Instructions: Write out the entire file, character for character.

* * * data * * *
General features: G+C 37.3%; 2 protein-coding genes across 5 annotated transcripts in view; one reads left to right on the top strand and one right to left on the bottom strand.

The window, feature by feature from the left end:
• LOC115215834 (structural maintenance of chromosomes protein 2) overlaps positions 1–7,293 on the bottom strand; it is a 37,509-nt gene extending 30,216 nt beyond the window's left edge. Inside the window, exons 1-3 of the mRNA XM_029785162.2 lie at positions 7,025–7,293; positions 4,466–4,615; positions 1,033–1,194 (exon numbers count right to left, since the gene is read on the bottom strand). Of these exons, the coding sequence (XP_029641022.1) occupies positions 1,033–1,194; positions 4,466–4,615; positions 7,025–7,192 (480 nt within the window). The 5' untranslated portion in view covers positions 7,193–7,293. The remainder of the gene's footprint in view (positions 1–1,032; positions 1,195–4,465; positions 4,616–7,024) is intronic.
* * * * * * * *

General features: G+C 37.3%; 2 protein-coding genes across 5 annotated transcripts in view; one reads left to right on the top strand and one right to left on the bottom strand.

The window, feature by feature from the left end:
• LOC115215834 (structural maintenance of chromosomes protein 2) overlaps positions 1–7,293 on the bottom strand; it is a 37,509-nt gene extending 30,216 nt beyond the window's left edge. Inside the window, exons 1-3 of the mRNA XM_029785162.2 lie at positions 7,025–7,293; positions 4,466–4,615; positions 1,033–1,194 (exon numbers count right to left, since the gene is read on the bottom strand). Of these exons, the coding sequence (XP_029641022.1) occupies positions 1,033–1,194; positions 4,466–4,615; positions 7,025–7,192 (480 nt within the window). The 5' untranslated portion in view covers positions 7,193–7,293. The remainder of the gene's footprint in view (positions 1–1,032; positions 1,195–4,465; positions 4,616–7,024) is intronic.